How do I choose among solar thermal system providers?
One way to choose a contractor is to check your list of potential companies for the ones nearest you. Ask them what products and services they offer. Here are a few questions you might want to ask potential vendors.
Has your company installed solar thermal systems for solar water heating, pool heating, or space heating?
Choose a company that has experience installing the type of system you want and servicing the applications you select.
How many years of experience does your company have with solar heating installation?
Obviously, the more experience the better. A business that has been working with these systems for a long time will be more professional, know more about current technologies and recent advances, and be less likely to make costly mistakes. Request a list of past customers who can provide references. Purchase thermal heating.
Is your company licensed?
Having a valid plumber’s or solar contractor’s license is required in some states for solar thermal system installation. You can confirm licensing by contacting your state contractor licensing board. Local requirements may also include a local contractor’s license. Call your city and county for information on other required licenses. For you to obtain certain rebates, your contractor may have to demonstrate special knowledge about solar installations through one or more of the following:
• Possession of a solar contractor specialty license issued by a local building jurisdiction
• Certification in solar thermal systems by a group such as the state chapter of SEIA
• A letter from the solar heating manufacturer that indicates that the installer has the necessary experience and training to install solar systems.
Does your company have any pending or active judgments or liens against it?
As with any project that requires a contractor, due diligence is recommended. Your state contractor licensing board can tell you about any complaints against state-licensed contractors. The Better Business Bureau is another good source for such information. Purchase thermal heating.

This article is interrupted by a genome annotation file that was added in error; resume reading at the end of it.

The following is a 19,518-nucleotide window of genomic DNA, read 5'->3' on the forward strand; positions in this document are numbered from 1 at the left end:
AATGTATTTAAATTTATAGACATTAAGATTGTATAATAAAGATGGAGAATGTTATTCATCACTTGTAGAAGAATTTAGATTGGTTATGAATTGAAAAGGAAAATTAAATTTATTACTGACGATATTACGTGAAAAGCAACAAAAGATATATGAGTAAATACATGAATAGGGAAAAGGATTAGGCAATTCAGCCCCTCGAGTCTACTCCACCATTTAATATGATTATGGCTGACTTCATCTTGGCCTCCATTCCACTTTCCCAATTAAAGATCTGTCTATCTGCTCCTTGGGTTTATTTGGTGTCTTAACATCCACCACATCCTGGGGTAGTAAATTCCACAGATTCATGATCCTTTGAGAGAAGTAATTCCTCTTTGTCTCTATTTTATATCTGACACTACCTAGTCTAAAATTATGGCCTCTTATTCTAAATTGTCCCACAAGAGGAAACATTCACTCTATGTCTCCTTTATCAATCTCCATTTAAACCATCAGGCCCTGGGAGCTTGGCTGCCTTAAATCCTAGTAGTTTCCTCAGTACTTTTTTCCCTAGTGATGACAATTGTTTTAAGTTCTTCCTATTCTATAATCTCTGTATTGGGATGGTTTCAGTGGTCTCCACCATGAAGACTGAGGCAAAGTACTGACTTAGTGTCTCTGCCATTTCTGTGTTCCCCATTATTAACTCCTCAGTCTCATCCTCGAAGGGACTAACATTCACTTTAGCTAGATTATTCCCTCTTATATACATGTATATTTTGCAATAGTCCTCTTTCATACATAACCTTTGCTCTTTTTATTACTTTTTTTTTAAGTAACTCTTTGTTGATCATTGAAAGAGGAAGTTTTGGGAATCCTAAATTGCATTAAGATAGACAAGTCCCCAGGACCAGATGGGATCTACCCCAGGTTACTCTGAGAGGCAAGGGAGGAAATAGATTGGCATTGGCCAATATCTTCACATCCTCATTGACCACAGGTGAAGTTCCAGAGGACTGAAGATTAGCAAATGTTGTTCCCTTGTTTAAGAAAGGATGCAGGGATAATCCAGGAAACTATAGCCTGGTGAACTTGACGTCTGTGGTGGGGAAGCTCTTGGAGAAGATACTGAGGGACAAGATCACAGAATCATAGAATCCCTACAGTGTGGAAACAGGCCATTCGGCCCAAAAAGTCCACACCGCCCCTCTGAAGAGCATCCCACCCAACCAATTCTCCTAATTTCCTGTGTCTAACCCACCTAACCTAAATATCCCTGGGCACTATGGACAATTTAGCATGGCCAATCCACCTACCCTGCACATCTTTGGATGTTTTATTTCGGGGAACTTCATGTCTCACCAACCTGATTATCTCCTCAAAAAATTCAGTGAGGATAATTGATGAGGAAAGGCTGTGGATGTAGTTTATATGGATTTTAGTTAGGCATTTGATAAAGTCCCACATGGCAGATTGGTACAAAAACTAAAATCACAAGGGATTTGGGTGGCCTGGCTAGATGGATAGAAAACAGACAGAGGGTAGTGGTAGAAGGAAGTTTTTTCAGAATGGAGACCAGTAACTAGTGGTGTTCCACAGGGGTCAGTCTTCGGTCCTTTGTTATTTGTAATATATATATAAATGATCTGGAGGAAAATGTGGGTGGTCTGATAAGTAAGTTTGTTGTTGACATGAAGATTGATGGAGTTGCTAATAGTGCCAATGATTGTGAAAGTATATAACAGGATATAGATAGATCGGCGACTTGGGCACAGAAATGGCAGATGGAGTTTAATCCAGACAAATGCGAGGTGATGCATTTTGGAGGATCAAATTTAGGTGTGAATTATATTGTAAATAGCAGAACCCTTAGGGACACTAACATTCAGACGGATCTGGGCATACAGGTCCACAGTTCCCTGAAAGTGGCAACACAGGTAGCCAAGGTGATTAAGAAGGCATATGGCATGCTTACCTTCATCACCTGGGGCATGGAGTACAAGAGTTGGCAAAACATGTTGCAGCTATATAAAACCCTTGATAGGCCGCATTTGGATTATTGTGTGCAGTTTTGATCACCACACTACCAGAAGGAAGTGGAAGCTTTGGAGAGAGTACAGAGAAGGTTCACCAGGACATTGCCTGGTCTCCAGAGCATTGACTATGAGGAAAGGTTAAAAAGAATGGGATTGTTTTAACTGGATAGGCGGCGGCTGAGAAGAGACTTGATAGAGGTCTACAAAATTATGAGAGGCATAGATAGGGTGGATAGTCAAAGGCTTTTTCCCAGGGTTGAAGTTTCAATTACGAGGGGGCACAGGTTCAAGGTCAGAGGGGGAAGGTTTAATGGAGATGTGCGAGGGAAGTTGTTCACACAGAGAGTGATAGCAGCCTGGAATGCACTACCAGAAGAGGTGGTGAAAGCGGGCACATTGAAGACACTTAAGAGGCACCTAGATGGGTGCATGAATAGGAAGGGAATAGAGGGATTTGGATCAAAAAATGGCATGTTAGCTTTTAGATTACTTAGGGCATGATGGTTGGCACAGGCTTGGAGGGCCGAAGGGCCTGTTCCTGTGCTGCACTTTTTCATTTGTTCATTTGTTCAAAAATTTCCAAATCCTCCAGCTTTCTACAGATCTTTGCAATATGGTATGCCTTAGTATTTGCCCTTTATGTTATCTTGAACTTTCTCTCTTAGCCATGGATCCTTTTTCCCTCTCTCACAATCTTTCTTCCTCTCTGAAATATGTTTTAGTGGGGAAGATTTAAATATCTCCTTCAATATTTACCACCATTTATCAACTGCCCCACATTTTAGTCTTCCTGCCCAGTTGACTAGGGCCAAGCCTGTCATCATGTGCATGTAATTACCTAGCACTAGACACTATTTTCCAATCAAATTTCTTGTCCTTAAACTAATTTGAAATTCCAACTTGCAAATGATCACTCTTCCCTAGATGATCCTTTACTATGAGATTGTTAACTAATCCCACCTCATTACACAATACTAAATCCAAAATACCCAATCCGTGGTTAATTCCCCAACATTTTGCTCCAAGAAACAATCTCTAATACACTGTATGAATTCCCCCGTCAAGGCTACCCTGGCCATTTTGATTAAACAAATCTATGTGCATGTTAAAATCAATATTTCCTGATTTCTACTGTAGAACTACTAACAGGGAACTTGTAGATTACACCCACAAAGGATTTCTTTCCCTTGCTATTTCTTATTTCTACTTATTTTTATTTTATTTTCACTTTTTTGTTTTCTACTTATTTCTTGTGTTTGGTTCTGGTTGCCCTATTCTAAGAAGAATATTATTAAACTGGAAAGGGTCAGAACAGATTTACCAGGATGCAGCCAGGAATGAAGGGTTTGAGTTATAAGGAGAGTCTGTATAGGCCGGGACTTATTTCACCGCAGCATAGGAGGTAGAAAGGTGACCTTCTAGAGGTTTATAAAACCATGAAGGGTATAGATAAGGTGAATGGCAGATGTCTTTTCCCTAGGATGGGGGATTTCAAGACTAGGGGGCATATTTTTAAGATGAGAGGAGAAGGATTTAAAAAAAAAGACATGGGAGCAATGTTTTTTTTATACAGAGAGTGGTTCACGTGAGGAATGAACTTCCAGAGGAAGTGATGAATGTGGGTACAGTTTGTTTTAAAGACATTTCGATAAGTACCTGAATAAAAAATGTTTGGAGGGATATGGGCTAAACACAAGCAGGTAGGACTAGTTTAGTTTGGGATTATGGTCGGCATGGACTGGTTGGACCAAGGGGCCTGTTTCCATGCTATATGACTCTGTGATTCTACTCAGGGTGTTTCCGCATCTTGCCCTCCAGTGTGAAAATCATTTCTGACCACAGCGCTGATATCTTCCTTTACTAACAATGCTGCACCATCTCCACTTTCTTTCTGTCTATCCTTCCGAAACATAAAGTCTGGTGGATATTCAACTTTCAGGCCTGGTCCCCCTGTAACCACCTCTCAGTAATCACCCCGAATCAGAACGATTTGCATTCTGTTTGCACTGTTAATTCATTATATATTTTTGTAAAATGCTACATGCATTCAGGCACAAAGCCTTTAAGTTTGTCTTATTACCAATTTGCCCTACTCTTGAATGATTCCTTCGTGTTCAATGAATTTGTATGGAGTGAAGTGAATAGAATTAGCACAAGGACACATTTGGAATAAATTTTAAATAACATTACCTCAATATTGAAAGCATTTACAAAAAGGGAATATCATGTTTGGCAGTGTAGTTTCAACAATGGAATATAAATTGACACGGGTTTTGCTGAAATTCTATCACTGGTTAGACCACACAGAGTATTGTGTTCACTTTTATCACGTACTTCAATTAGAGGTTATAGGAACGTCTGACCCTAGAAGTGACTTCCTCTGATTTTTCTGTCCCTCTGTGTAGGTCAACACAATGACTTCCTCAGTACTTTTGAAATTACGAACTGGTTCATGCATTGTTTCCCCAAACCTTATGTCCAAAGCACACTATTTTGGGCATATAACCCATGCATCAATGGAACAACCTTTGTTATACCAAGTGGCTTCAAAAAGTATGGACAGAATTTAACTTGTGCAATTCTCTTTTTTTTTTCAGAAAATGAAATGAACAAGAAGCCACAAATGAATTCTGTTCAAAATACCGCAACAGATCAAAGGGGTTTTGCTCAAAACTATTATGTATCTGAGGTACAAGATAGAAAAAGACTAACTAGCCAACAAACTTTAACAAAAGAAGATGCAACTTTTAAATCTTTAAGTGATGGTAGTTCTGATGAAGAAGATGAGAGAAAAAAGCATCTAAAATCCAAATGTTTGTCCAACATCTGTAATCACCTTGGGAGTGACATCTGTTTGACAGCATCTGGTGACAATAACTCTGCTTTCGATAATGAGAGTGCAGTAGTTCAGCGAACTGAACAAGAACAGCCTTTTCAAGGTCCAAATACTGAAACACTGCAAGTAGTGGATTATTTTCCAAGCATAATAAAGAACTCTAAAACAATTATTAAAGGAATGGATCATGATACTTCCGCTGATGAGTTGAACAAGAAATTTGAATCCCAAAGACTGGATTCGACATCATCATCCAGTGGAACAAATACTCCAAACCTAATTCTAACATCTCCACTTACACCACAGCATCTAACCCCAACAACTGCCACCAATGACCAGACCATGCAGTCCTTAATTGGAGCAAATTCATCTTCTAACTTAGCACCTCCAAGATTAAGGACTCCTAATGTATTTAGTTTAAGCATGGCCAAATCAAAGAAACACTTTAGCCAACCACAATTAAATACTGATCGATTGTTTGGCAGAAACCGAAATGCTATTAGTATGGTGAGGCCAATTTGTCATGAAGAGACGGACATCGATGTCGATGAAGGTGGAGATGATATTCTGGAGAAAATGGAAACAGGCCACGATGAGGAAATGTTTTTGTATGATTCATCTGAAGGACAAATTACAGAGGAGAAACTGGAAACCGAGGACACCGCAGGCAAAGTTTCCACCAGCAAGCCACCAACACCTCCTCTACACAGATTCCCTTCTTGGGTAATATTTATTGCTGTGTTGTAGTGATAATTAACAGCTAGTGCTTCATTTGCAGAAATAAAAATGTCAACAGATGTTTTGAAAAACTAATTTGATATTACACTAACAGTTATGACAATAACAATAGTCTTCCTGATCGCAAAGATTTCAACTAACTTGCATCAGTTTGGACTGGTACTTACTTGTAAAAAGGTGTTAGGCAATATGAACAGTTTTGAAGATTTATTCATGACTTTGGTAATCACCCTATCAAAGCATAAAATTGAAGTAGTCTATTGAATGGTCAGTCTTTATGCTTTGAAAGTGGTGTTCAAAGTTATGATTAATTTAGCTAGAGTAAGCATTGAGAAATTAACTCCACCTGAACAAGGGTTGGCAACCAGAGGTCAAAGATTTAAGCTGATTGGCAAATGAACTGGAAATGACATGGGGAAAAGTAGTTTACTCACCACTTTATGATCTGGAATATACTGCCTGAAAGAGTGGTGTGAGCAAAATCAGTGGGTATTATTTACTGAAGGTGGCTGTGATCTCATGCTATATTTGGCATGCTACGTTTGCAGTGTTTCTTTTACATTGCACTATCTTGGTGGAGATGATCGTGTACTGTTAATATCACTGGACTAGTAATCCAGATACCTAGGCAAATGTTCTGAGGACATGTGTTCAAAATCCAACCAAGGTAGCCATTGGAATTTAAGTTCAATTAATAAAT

How do I choose among bids? Is the least expensive the best deal?
It is usually a good idea to get more than one bid for installation of your solar system. Make sure that all the bids you receive are based on the same information and requirements. For example, comparing a bid for a system mounted on your roof with a bid for one mounted on the ground would not tell you how the two bids compare—it would probably tell you more about how the two types of installations compare. One solution is to ask for bidson systems certified by the Solar Rating and Certification Corporation (SRCC). If possible, have each bid specify system type and size, energy output, maintenance requirements, and cost. Cost should include having the system installed and getting it up and running, as well as the cost of hardware, permits, sales tax, and warranties. A system warranty is crucial in comparing bids. A solar rebate program may require a written installation warranty, for example a 2-year parts-and-labor warranty in addition to manufacturers’ warranties on system components. The company may offer other, longer warranties, particularly on the collectors. However, solar systems are more than collectors; active systems include electronic components, pumps, valves, and wiring. Make sure you know what your warranty covers and that the company stands behind the full warranty. If you have several bids, you may wonder if the lowest bid is the best deal. Sometimes it is not. A solar thermal system installer is in business to make money; overhead and operating expenses must be covered. A low price could be a sign of inexperience, or of a company without staying power. Contractors that expect to stay in business must charge enough to cover their products and services plus make a fair profit. Price is not the only consideration. Purchase thermal heating.